--that was it. He wasn't dead, and as this couldn't possibly happen in reality, he must be dreaming. He was in a dream.

As soon as that thought entered Arthur's head, one horseman peeled off from the rest and halted just short of Arthur. A rough-hewn face of uncommon handsomeness glowered down on him, apparently hostile. However, a closer look discerned an odd softness in those flinty eyes, as if the man was only playing. Or uncertain himself of his welcome. There was also something strangely familiar about the shape of his nose, the line of his jaw, and the way he set his shoulders, reluctantly but firmly bent to whatever task he chose.

A chill wave suddenly went through Arthur and resolved into a misty figure running before-that had just run through him. It was a woman, and as she turned to lift her arms to the horseman, Arthur could see that she was exceptionally beautiful.

Then she was seated on the horse, facing Arthur, and his heartbeat stuttered. "Mother?"

She smiled. Strangely so, because it was without the hint of sorrow that he remembered. The rider behind her looped a possessive arm about her waist and grinned, bold and feral, over her shoulder.

"Father." Arthur stared even harder now, trying to memorize every line of the face that had previously been nothing more than a gray blob. "And this is Sarmatia?"

But as he spoke, the land around him was changing, bare blue-grey rock flowing into lush green grass. The other riders disappeared into a vast sky that mocked the feeble ants that crawled beneath it with its effortless dominance, while Uther merely continued to smile. He raised his arm to point at the sky, and when Arthur looked there was a fiery comet falling from zenith to horizon.

It sucked him up and bundled him in lightning flashes of heat that shocked his teeth into chattering while his flesh vaporized off the bone, while he was reduced in an instant to mere hurtling spirit, watching as the ground came nearer and nearer and-

--collision was not painful. Dreaming, Arthur reminded himself. He could actually see himself fragmenting into a thousand bits, but it wasn't real, he wasn't falling into ashes, and he certainly wasn't burning...burning...

Arthur. Wake up.

Odd symbols spread themselves across the world, tangling in the-branches? He'd fallen into a forest, and one that he recognized as well. Britain. The land that had first nibbled, then ravaged him, and then the land that had called to him, louder than any other. His blood was in its soil-his own blood, and not simply that of his ancestors. And blood would tell.

He'd chosen. There'd been an offer and an acceptance, and he'd walked open-eyed into both. When a decision was made in such a manner, then it was ridiculous to resent it. If Lancelot offered to go with him-

Arthur stopped, struck by that, but the flames didn't and he kept burning right up until the moment his harsh gasp snapped open his eyes.

"Arthur?" Lancelot was there, wet smears on his cheeks a contrast to the brightness of his blood-shot eyes. His hands were fluttering over Arthur's neck and face, scorching with every hesitant touch. "You woke.."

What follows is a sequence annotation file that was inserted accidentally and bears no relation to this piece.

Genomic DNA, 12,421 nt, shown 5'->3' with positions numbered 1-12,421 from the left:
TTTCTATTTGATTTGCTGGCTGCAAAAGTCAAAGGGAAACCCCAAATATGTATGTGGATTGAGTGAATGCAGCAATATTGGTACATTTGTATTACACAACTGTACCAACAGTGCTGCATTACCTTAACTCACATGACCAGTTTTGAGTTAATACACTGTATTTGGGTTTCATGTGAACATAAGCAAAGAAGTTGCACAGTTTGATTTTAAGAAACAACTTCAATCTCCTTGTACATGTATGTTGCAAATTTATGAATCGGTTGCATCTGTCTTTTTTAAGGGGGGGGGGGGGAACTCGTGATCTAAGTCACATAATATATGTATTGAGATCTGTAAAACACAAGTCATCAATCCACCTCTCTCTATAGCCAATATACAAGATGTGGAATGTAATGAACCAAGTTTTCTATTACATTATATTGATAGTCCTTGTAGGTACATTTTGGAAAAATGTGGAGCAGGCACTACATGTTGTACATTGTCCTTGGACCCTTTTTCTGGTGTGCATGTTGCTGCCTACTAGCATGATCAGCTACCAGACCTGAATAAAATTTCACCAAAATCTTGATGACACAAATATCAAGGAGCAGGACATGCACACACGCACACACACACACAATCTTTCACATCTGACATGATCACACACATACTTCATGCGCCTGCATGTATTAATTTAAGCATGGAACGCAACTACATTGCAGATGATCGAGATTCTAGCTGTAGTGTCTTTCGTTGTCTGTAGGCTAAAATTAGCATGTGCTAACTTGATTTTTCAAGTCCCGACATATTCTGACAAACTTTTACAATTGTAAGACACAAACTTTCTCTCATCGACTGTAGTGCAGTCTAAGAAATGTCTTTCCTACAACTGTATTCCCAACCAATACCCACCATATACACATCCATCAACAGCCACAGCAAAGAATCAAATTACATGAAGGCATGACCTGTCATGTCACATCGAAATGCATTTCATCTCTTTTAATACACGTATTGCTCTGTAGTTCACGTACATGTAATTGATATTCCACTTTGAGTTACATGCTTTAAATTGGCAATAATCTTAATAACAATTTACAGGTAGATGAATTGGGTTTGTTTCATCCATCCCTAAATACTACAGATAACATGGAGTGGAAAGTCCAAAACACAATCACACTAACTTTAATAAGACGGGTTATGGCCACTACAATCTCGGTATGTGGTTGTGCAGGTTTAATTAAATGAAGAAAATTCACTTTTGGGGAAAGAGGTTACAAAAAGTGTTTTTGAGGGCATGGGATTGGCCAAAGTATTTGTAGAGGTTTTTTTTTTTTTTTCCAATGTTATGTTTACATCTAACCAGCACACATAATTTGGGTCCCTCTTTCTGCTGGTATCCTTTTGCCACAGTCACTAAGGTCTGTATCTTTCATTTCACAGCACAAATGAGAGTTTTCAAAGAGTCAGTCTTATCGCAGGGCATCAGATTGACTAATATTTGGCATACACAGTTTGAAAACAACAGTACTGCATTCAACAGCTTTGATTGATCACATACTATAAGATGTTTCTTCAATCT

Another breath, and the heat only licked higher. He sat up and buried his face in Lancelot's neck, ran his palms over the other man's bare chest, shoved as much of himself as he could against lean cool muscles, all in an attempt to find some relief from the feverish melting inside. It didn't work, but the softness and the sudden quivering beneath his hands ignited an even more devastating hunger in Arthur. He mindlessly rolled them over and down, rubbing his cheek up and down Lancelot, feeling the warmth roll off him and plant itself in Lancelot's twisting body. Fruit was soon borne in the form of sweat, light salty sheen springing up all over, and Arthur found himself licking trails of it from collarbones to jaw, pressing his tongue deep into throat hollows that were furiously working around desperate moans. He swirled his way after one particularly fast droplet and thus went from shoulder to breastbone in a single breath. Danced about the ripple of ribs heaving up into his teeth, then traced that bead of sweat down firm stomach to finally trap it against leather. Waistband. A surprisingly difficult word to remember.

Fingers did their best to drag Arthur's hair from his scalp. "Wait-fuck, I didn't just say that-no, I did and I mean it, so wait..."

The heat was settling down to warmth, or perhaps Arthur was simply growing more accustomed to its intensity. Either way, it was now a pleasant sensation to mouth his way up Lancelot's increasingly restless body. He tasted bitter herbs, earth and cinders, but under that was a growing spiciness that tantalized his tongue, even luring him into a few bites in order to get more of it. He was-starving. Starving, and this was filling him but too, too slowly.

"Arthur-Arthur-damn it, stop. Wait. You're feverish again...wait, don't do tha...ah." The voice above Arthur soared into a broken whine when he latched onto one nipple and sucked it till it hardened against his teeth. Feverish? From the feel of things, it was Lancelot that was growing hotter by the moment. His shivers were searing Arthur's tongue, and it was bone-melting and delicious and so familiar. Even though Arthur knew very well that he'd never, ever been here before.

That had been on purpose, for reasons that he could now barely recall, though at the time, they'd seemed the most serious and damning thoughts he'd ever had to face. He'd shed tears before he'd made that decision, he remembered, and he'd felt himself dying a little every time he'd had to enforce it.

"Arthur. Stop." Stubbornly perverse as always, Lancelot shoved Arthur back and put up an arm to hold the space. "Think, would you-"